It’s hard to imagine today that in 1991 the entire World Wide Web existed on a single server at CERN in Switzerland. By the end of that year the first web server outside of Europe was set up at Stanford. The archives of the www-talk discussion list bear witness to the grassroots community effort that grew the early web–one document and one server at a time.

Fast forward to 2007 when 24.7 billion web pages are estimated to exist. The rapid and continued growth of the Web of Documents can partly be attributed to the elegant simplicity of the hypertext link enabled by two of Tim Berners-Lee’s creations: the HyperText Markup Language (HTML) and the Uniform Resource Locator (URL). There is a similar movement afoot today to build a new kind of web using this same linking technology, the so called Web of Data.

The Web of Data has its beginnings in the vision of a Semantic Web articulated by Tim Berners-Lee in 2001. The basic idea of the Semantic Web is to enable intelligent machine agents by augmenting the web of HTML documents with a web of machine processable information. A recent follow up article covers the “layer cake” of standards that have been created since, and how they are being successfully used today to enable data integration in research, government, and business. However the repositories of data associated with these success stories are largely found behind closed doors. As a result there is little large scale integration happening across organizational boundries on the World Wide Web.

The Web of Data represents a distillation and simplification of the Semantic Web vision. It de-emphasizes the automated reasoning aspects of Semantic Web research and focuses instead on the actual linking of data across organizational boundaries. To make things even simpler the linking mechanism relies on already deployed web technologies: the HyperText Transfer Protocol (HTTP), Uniform Resource Identifiers (URI), and Resource Description Framework (RDF). Tim Berners-Lee has called this technique Linked Data, and summarized it as a short set of guidelines for publishing data on the web:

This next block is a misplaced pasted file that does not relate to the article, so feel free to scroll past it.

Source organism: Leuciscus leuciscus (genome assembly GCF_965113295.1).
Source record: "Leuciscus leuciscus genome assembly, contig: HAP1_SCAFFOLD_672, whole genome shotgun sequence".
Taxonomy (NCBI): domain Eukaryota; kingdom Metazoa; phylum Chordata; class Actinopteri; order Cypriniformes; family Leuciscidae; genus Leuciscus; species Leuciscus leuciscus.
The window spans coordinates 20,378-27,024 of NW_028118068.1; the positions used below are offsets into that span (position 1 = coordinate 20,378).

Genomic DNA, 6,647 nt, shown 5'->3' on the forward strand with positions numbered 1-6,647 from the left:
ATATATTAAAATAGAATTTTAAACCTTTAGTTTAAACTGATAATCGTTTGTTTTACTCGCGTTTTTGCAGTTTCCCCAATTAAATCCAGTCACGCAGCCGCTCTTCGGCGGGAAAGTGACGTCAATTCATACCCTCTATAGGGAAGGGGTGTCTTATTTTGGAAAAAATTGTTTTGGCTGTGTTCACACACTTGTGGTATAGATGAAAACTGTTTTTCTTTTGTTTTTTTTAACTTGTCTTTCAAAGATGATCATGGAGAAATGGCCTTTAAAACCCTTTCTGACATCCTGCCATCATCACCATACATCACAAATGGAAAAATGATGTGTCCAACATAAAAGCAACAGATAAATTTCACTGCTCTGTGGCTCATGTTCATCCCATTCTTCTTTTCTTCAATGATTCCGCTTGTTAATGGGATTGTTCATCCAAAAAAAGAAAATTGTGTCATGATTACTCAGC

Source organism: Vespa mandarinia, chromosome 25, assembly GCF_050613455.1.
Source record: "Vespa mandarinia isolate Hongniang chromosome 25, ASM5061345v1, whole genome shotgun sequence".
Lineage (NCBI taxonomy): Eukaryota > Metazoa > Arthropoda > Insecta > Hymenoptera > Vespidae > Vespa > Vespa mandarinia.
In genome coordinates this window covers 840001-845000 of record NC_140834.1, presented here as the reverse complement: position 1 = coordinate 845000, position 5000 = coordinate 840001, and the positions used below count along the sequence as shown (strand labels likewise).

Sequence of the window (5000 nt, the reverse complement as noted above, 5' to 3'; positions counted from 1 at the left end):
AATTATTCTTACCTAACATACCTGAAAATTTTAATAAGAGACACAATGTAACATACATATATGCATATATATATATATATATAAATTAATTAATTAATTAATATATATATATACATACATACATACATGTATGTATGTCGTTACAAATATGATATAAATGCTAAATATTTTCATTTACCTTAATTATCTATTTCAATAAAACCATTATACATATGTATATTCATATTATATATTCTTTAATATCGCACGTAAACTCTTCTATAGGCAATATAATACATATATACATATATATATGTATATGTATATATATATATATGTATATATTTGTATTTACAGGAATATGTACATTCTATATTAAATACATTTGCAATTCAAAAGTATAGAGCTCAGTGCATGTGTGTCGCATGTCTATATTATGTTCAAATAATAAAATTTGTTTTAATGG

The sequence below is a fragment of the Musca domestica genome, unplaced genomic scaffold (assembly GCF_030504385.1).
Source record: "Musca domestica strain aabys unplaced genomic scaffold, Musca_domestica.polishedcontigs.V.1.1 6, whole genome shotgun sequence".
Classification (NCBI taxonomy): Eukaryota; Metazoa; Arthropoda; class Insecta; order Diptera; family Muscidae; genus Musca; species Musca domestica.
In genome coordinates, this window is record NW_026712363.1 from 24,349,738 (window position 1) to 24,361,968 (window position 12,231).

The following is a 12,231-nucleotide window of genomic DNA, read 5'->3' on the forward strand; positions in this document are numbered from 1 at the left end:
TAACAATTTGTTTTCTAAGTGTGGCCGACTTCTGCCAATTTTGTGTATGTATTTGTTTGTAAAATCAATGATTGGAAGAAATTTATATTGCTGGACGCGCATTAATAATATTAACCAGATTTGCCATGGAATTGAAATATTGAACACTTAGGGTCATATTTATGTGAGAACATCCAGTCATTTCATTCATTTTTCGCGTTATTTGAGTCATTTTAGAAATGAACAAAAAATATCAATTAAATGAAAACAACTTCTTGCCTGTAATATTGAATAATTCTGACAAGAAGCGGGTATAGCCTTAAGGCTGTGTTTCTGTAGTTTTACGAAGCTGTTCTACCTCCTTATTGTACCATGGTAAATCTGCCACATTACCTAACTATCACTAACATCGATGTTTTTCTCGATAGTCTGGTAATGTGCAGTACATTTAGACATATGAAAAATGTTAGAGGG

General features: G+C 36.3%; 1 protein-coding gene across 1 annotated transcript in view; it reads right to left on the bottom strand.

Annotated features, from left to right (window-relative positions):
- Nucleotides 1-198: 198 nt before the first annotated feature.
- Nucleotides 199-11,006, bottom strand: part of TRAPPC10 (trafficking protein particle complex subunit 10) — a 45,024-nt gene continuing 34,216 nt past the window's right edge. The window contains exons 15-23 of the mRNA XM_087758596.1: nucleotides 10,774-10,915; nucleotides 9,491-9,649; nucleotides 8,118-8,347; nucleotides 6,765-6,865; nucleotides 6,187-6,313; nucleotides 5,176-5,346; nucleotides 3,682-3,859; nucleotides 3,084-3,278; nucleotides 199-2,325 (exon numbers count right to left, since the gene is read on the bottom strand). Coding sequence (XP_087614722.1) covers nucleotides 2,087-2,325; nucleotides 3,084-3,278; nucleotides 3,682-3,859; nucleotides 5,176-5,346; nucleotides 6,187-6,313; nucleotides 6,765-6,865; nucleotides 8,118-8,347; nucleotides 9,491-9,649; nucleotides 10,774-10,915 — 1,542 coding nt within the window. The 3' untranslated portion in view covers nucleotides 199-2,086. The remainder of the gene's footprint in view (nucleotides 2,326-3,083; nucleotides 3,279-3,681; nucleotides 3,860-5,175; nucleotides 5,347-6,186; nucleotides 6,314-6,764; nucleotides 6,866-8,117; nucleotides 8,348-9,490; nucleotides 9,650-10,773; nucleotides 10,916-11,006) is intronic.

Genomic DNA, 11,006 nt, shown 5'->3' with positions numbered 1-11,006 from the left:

1. Use URIs as names for things.
  2. Use HTTP URIs so that people can look up those things.
  3. When someone looks up a URI, provide useful information.
  4. Include links to other URIs, so that they can discover more things.

The Linking Open Data community project of the W3C Semantic Web Education and Outreach Group has published two additional documents Cool URIs for the Semantic Web and How to Publish Linked Data on the Web that help IT professionals understand what it means to publish their assets as linked data. The goal of the Linking Open Data Project is to

extend the Web with a data commons by publishing various open datasets as RDF on the Web and by setting RDF links between data items from different sources.

Central to the Linked Data concept is the publication of RDF on the World Wide Web. The essence of RDF is the “triple” which is a statement about a resource in three parts: a subject, predicate and object. The RDF triple provides a way of modeling statements about resources and it can have multiple serialization formats including XML and some more human readable formats such as notation3. For example to represent a statement that the website at has the title “NISO - National Information Standards Organization” one can create the following triple:

<> <> "NISO - National Information Standards Organization" .

The subject is the URL for the website, the predicate is “has title” represented as a URI from the Dublin Core vocabulary, and the object is the literal “NISO - National Information Standards Organization”. The Linked Data movement encourages the extensive interlinking of your data with other people’s data: so for example by creating another triple such as:

<> <> <> .

This indicates that the website was created by NISO which is identified using URI from the dbpedia (a Linked Data version of the Wikipedia). One of the benefits of linking data in this way is the “follow your nose” effect. When a person in their browser or an automated agent runs across the creator in the above triple they are able to dereference the URL and retrieve more information about this creator. For example when a software agent dereferences a URL for NISO

24 additional RDF triples are returned including one like:

<> <> <> .

This triple says that NISO belongs to a class of resources that are standards organizations. A human or agent can follow their nose to the dbpedia URL for standards organizations:

and retrieve 156 triples describing other standards organizations are returned such as:

<> <> <> .